How to Help Refugees in Your Community

FLURT Magazine
Carolyn Stransky

Describing the refugee crisis as dire is an understatement. According to the Office of the United Nations High Commissioner for Refugees (UNHCR), there are 59.5 million people who are forcibly displaced worldwide. They are fleeing from grim circumstances ranging from civil war to religious persecution and often arrive at their destination with only a fraction of their family still intact. Getting involved can be daunting, but the need for assistance is greater than ever.

Molly Brown, a creative arts consultant, has been volunteering at some of the almost 20 refugee centers around the city of Berlin since last September. “In the beginning, especially, it felt like a state of heightened urgency. Thousands of people were pouring into Berlin after surviving perilous journeys and traumas along the way,” Molly says. “Volunteering can be a challenging experience because one can feel one has no real impact, so, over time, volunteer interest can wane. No matter, I see this as a moral concept. You don’t have to devote your life to it, but if everyone did just a little bit, it would help a lot.”

We often hear stories of people going abroad to alleviate some of these needs, but the reality is that so much can be accomplished within our own neighborhoods.

Here are just a few of the ways that you can begin helping refugees in your community.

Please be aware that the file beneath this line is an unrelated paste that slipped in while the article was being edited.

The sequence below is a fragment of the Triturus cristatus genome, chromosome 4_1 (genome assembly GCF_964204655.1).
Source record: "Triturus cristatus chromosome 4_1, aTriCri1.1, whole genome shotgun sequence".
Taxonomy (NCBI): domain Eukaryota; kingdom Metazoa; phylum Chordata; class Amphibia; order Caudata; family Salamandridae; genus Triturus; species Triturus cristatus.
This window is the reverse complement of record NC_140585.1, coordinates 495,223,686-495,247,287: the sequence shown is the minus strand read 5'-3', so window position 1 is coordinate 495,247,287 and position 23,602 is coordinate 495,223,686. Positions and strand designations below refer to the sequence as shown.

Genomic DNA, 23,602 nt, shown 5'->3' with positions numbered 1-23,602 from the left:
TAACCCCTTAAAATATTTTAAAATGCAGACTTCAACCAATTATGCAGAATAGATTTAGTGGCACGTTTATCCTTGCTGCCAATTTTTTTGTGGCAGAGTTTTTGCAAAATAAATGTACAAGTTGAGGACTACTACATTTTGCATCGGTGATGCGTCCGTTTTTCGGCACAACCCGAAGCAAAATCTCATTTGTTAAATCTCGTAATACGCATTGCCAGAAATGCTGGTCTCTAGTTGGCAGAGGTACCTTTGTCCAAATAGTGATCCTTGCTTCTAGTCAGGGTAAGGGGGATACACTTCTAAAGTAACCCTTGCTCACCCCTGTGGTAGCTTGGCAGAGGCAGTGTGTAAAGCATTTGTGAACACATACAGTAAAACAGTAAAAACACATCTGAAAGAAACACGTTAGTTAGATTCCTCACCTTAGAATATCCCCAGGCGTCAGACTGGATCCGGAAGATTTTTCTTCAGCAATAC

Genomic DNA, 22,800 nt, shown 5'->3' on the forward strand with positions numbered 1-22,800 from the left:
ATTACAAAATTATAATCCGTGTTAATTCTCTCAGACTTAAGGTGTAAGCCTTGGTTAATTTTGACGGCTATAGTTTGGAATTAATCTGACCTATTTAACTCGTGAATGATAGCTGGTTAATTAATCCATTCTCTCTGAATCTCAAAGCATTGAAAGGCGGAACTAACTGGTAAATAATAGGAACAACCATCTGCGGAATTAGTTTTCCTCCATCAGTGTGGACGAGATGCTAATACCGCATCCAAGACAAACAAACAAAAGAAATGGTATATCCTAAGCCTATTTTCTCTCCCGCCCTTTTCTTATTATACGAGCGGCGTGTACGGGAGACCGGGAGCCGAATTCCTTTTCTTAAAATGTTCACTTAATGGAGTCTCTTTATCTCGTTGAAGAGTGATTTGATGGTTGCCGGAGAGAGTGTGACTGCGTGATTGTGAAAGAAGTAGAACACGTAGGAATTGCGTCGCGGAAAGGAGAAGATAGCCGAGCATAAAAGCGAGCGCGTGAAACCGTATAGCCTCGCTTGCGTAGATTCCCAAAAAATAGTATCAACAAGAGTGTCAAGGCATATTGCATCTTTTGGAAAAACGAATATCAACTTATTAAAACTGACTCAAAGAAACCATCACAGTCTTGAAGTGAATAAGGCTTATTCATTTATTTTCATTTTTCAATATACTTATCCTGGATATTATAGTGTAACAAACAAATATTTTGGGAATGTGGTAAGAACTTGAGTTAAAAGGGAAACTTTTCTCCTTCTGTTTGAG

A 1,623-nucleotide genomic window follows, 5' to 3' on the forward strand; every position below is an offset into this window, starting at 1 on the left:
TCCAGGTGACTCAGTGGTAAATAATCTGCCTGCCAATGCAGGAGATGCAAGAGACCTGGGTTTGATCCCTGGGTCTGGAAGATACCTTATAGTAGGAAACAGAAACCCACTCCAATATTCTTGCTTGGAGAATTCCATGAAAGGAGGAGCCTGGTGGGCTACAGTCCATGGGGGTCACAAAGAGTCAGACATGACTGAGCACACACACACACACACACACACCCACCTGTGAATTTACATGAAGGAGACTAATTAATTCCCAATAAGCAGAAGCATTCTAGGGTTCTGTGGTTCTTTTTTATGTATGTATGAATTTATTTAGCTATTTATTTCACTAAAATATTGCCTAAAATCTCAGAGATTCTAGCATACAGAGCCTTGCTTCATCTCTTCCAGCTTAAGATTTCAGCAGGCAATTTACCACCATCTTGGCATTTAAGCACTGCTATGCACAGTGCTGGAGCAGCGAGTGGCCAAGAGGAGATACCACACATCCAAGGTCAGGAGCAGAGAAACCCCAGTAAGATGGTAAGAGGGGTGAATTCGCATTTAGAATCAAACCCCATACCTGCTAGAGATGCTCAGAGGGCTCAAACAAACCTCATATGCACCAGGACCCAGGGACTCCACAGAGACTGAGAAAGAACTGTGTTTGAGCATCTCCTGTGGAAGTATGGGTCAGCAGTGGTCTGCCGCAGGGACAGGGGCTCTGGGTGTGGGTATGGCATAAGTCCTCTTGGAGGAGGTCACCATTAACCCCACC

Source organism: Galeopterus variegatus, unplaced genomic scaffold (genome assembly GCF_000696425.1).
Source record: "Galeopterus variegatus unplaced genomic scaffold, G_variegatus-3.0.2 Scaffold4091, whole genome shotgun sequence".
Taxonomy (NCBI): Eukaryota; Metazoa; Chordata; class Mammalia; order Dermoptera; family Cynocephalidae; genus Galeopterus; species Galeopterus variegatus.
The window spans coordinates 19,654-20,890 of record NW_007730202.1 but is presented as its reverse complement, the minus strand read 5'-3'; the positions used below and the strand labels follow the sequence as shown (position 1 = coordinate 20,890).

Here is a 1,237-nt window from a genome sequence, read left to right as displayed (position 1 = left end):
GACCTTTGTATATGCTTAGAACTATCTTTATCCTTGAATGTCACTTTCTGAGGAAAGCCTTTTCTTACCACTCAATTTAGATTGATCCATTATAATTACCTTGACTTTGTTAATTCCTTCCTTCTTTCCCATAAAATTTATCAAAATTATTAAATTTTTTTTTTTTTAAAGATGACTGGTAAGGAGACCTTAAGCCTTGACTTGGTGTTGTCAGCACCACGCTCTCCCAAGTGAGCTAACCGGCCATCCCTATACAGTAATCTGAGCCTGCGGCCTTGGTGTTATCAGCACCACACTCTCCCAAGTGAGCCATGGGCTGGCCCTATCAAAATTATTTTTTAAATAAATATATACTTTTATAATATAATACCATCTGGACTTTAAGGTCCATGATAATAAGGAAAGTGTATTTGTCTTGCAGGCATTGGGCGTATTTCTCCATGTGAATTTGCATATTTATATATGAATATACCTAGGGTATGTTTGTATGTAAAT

1. Donate

It seems obvious, but seriously, every dollar helps. Making a financial donation to an accredited organization, such as the UNHCR, Red Cross Europe or Save the Children, can help provide emergency health services and improve the living conditions of refugees around the world. Some organizations even allow you to direct your gift to an office in your area. Another option is to start a fundraising campaign. Run a marathon or give up your birthday presents and encourage your friends and family to donate instead. You can do this through an organization or on your own with a fundraising site like GoFundMe. If you’d rather donate something more tangible, reach out to your local resettlement center and see what essential items they are missing.

“Consider carefully what you are donating to the centers,” says Molly. “There have been so many inappropriate and even hilarious things donated, like skiing or bike racing gear, and very out-of-date styles. What they want, for instance, are prayer rugs, rubber slippers for showers or running shoes. When the seasons change, they are looking for suitable clothing, like shorts, t-shirts and sandals when the weather warms.”

2. Seek service opportunities

Help refugees integrate into a new culture by utilizing your own skills. Tutor someone learning your language, coach a sports team, offer free haircuts or anything else you feel qualified to do.

Molly added that this especially applies if you share a common language with the refugees in your community. “There’s always a problem getting foreign language volunteers. If there are any speakers of Arabic, Farsi, any of the Afghan languages, etc., they can provide immeasurable support in so many ways, even if they just contribute an hour a week.” For more general opportunities, it’s as simple as a Google search of “volunteer to help refugees in [your city or country].” Try to be flexible – that way you can go wherever assistance is most needed.